Pictures of Women

See the similarity in these pictures?

Edouard Manet. A Bar at the Folies-Bergere. 1882.

Jeff Wall. Picture for Women. 1979.

Édouard Manet painted the one on the left in the 19th century; Jeff Wall photographed the one on the right in the 20th century.

I came across Jeff Wall while reading Vancouver: Representing the Postmodern City. He calls himself an artist-photographer because many of his photographs are staged in studio with elaborate costumes and a troupe of actors. This theatrical, staged side to his photographs puts the “artist” in “artist-photographer,” whereas the “photographer” title standing alone implies a natural, spontaneous, lifelike medium.

The Vancouver Sun recently had an article on him as the Vancouver Art Gallery just added this Wall photograph to its permanent collection:

Jeff Wall, Ivan Sayers, costume historian, lectures at the University Women’s Club, Vancouver, 7 December 2009.

Wall himself says he takes inspiration from painters like Édouard Manet. The article compares Wall’s and Manet’s pictures based on their similar architectural motifs and mirrors, but also on their depiction of the power dynamic between men and women.

While the woman in this photograph (Virginia Newton-Moss) exudes a strong presence with her solid stance and black garb, she is literally in costume and on display, showing off a British ensemble circa 1910. Ivan Sayers, a costume historian, holds the floor as he gives a lecture at the University Women’s Club. The male professor lectures; the female model is on display. The man teaches; the women listen. This reminds me of the whole idea of the active versus passive gaze dichotomy that often comes up when analyzing social relationships in paintings or photographs.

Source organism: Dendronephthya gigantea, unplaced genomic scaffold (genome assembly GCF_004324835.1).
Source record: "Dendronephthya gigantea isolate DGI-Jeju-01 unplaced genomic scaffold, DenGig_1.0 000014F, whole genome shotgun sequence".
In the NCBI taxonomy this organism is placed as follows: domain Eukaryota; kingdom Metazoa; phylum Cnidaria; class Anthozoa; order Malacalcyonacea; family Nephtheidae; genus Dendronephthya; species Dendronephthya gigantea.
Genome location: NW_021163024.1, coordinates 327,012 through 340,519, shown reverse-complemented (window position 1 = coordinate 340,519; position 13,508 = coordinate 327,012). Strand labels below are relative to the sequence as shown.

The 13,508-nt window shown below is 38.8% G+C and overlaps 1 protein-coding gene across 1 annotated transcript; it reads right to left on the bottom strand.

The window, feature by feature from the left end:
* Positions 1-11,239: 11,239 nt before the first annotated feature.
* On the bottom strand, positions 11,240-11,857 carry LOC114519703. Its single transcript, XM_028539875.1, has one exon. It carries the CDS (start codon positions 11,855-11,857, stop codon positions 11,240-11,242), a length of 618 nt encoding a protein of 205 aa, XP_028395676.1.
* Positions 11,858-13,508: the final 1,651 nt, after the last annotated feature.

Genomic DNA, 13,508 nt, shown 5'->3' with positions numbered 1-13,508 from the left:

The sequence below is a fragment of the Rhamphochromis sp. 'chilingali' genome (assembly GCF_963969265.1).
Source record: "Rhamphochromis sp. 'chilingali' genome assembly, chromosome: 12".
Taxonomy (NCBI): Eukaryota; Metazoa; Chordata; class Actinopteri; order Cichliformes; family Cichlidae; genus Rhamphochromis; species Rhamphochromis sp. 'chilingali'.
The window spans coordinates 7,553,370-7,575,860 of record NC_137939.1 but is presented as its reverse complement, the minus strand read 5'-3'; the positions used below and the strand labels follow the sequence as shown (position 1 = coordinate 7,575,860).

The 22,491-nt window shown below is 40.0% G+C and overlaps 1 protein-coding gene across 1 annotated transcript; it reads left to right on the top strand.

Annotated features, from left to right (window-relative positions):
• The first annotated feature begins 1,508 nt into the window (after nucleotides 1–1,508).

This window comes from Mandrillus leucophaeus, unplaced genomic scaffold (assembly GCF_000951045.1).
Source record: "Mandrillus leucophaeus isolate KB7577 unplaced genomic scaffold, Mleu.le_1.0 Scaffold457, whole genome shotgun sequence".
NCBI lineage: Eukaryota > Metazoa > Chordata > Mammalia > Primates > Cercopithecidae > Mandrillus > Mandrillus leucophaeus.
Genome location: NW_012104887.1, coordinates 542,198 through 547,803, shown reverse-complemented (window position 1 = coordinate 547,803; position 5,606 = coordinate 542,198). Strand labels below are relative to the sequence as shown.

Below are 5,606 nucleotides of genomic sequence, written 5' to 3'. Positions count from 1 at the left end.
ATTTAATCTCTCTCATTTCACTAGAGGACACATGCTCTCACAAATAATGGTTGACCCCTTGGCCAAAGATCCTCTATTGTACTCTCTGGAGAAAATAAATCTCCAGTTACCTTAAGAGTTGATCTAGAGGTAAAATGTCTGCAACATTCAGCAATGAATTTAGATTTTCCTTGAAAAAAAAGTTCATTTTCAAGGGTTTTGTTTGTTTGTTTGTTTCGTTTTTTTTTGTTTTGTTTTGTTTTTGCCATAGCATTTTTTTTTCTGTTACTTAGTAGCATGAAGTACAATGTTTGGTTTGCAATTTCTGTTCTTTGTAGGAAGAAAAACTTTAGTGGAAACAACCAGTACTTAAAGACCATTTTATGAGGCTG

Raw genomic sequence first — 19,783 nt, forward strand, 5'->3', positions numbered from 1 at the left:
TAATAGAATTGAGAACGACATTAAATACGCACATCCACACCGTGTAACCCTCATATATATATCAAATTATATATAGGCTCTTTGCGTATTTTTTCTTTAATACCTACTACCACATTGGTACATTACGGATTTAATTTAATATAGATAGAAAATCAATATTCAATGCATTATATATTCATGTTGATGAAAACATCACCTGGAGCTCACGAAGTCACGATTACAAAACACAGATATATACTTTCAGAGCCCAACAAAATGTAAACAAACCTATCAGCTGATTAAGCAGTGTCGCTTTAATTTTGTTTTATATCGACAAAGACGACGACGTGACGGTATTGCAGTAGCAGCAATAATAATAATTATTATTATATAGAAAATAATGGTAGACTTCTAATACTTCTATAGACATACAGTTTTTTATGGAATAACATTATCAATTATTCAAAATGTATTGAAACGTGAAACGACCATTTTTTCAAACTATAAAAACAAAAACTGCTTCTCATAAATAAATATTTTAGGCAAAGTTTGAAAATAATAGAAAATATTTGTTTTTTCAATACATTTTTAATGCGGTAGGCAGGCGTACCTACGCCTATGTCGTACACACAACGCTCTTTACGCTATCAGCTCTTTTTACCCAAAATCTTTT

A great painter who depicted these complex gender interactions was Impressionist painter Édouard Manet. I like the intertextual relationship between Wall’s modern photograph Picture of Women from 1979 and Manet’s classic painting A Bar at the Folies-Bergère from 1882. I find Manet’s picture more striking, which is why I’ll address my comments to this one.

Here are some notes I dug up about it from an Impressionist art course I took in university:

  • these café-concerts are less about the concert and more about the social interaction between strangers – notice the casualness. It hints more at separateness than at conviviality
  • waitress has immense dignity even though she’s confined
  • viewer is disconcerted with her matter-of-fact, cool glance that lacks expression
  • she’s a victim of commercialized leisure
  • waitresses typified the new Paris
  • many of them used their jobs as waitresses as a cover for prostitution, yet Manet gives waitresses dignity in his portrayal of them

I’ve always been intrigued by this painting and remember visiting the Courtauld Gallery in London where it hangs. I stood and stared at it for a long time. It was much bigger than I expected and even more striking in person.

It’s disturbing to view because the waitress looks directly at the viewer, and we do not know how to read her. Notice the image in the mirror. It’s faulty. In the reflective glass, she leans in to the male customer, but in the real image, she is standing perfectly straight. The man’s location is where the viewer would be standing, so what does this say about us? Are we the man, the villain of this leisure society that commodifies women? Is she on display for us? Do we consume her with our gaze? Some art critics think she’s not so much selling drinks as selling herself, as symbolized by the ripe oranges that are a motif for sexuality in many of Manet’s paintings.

Every time I look at this painting, I am still moved by the waitress’ aloof, ambiguous expression, while there seem a million different thoughts going through her head. I wonder if the interaction in the reflection is one of these scenarios she’s playing out in her mind of how the impending transaction will go with the new customer who’s just approached the counter. Perhaps the reflection is five seconds ahead of the reality, for when she faces us, she looks professional as she waits for him/us to come to her, yet when she turns to the man in the mirror, she looks yielding — yielding to his desire. It’s like she knows how the scene will play out even though she doesn’t want it to. Seeing that a mirror comprises the entire background of the painting, the themes of appearance versus reality, thoughts and actions, engagement and detachment seem entirely plausible.

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